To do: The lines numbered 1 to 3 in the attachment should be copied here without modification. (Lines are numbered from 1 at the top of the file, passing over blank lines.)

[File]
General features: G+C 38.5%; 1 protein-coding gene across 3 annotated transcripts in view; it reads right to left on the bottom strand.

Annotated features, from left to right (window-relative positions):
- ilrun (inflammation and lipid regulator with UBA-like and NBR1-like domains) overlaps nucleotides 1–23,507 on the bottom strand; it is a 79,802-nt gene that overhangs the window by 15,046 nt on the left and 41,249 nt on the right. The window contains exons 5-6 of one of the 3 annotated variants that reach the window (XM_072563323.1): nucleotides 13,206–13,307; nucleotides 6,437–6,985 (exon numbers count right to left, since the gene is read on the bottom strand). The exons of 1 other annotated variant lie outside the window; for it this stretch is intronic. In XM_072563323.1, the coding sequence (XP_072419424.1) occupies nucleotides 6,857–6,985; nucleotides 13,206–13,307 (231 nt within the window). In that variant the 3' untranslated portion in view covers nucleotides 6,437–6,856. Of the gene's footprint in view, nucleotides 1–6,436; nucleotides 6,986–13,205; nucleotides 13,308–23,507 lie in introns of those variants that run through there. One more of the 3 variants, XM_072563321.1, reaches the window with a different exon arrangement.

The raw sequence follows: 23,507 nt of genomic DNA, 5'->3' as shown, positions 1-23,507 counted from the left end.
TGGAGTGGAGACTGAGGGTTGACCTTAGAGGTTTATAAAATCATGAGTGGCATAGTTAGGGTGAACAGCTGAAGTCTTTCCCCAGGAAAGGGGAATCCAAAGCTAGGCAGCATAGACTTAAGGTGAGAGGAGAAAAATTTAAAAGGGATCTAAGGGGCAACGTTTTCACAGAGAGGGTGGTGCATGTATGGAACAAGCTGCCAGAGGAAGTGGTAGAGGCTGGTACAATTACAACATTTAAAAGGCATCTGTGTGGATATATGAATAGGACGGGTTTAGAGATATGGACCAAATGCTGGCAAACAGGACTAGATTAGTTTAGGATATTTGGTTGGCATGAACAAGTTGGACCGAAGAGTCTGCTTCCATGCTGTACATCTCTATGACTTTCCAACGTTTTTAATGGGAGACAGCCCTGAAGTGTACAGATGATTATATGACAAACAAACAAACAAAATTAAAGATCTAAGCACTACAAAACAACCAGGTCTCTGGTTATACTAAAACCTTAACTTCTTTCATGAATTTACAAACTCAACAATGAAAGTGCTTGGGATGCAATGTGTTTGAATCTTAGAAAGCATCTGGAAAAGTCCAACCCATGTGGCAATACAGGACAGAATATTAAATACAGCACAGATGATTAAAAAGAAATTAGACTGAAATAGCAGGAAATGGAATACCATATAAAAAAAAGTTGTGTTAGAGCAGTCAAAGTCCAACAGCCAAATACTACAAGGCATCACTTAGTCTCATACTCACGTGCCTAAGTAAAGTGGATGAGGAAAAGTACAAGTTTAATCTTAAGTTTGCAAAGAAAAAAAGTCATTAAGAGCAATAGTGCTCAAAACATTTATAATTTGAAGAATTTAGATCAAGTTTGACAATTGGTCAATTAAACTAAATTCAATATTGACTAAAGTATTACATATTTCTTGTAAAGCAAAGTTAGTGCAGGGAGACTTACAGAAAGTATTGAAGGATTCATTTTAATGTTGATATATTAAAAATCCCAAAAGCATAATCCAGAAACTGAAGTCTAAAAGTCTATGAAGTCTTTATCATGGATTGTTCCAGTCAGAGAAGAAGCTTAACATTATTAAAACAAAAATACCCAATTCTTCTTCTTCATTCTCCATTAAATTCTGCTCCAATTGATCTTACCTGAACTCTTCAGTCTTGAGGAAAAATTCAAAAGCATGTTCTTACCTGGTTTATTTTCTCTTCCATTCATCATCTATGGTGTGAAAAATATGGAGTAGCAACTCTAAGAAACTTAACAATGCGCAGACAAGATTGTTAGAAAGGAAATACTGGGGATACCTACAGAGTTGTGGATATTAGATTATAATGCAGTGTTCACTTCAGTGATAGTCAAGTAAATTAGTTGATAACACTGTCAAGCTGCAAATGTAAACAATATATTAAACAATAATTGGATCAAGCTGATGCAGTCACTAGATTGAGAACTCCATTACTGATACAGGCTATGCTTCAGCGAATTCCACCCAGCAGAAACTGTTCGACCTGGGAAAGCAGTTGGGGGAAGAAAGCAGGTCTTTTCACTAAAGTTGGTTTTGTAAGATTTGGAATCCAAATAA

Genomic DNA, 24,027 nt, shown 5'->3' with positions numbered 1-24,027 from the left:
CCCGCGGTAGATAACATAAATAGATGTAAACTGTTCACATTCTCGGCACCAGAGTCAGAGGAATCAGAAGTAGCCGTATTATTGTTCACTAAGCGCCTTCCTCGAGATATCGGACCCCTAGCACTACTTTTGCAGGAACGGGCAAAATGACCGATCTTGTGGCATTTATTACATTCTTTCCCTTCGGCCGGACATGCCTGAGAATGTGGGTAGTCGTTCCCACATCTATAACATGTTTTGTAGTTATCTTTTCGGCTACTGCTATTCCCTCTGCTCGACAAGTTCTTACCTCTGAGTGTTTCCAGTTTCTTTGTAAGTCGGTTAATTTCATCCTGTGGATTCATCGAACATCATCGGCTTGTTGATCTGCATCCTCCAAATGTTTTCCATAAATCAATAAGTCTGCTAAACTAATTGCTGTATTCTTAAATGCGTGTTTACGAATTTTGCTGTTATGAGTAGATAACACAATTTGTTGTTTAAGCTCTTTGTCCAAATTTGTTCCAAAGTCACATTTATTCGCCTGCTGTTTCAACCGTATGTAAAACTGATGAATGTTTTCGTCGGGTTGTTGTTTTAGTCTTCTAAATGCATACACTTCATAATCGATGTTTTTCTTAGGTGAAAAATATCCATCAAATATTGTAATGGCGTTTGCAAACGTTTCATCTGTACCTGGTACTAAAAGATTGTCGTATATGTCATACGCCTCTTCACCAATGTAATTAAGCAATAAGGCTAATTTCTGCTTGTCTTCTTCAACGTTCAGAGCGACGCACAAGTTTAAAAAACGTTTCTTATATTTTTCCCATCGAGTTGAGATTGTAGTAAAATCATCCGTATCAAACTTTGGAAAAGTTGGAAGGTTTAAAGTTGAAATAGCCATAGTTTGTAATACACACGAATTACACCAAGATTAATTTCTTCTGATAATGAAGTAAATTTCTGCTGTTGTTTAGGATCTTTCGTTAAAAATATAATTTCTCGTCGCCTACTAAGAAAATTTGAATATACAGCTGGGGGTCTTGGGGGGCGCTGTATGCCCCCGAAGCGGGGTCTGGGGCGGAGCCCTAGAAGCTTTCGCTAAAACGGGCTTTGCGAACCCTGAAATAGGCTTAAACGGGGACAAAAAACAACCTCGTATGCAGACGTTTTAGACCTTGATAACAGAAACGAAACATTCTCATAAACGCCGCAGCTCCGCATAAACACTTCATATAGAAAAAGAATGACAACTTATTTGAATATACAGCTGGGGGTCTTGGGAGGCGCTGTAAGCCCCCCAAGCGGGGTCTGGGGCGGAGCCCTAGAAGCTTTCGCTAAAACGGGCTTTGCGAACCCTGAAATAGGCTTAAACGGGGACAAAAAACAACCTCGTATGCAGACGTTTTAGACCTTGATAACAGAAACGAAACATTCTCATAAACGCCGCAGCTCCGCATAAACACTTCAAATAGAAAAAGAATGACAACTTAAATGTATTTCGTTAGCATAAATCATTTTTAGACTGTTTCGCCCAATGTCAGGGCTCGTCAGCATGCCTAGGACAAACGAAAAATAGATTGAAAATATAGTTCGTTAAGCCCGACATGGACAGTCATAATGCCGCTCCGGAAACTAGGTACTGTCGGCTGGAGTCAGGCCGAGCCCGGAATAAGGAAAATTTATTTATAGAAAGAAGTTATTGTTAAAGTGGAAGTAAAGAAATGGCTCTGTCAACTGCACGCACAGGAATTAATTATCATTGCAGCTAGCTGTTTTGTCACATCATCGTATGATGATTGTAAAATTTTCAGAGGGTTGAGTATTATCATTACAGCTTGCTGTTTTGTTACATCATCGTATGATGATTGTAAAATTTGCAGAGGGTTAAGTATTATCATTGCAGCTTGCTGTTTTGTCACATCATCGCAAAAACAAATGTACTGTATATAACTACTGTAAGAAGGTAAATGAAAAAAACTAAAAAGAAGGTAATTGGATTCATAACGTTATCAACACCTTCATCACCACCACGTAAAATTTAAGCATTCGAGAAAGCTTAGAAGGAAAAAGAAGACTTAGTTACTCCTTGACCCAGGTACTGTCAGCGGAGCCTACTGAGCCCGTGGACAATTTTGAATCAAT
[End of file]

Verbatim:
General features: G+C 38.5%; 1 protein-coding gene across 3 annotated transcripts in view; it reads right to left on the bottom strand.

Annotated features, from left to right (window-relative positions):
- ilrun (inflammation and lipid regulator with UBA-like and NBR1-like domains) overlaps nucleotides 1–23,507 on the bottom strand; it is a 79,802-nt gene that overhangs the window by 15,046 nt on the left and 41,249 nt on the right. The window contains exons 5-6 of one of the 3 annotated variants that reach the window (XM_072563323.1): nucleotides 13,206–13,307; nucleotides 6,437–6,985 (exon numbers count right to left, since the gene is read on the bottom strand). The exons of 1 other annotated variant lie outside the window; for it this stretch is intronic. In XM_072563323.1, the coding sequence (XP_072419424.1) occupies nucleotides 6,857–6,985; nucleotides 13,206–13,307 (231 nt within the window). In that variant the 3' untranslated portion in view covers nucleotides 6,437–6,856. Of the gene's footprint in view, nucleotides 1–6,436; nucleotides 6,986–13,205; nucleotides 13,308–23,507 lie in introns of those variants that run through there. One more of the 3 variants, XM_072563321.1, reaches the window with a different exon arrangement.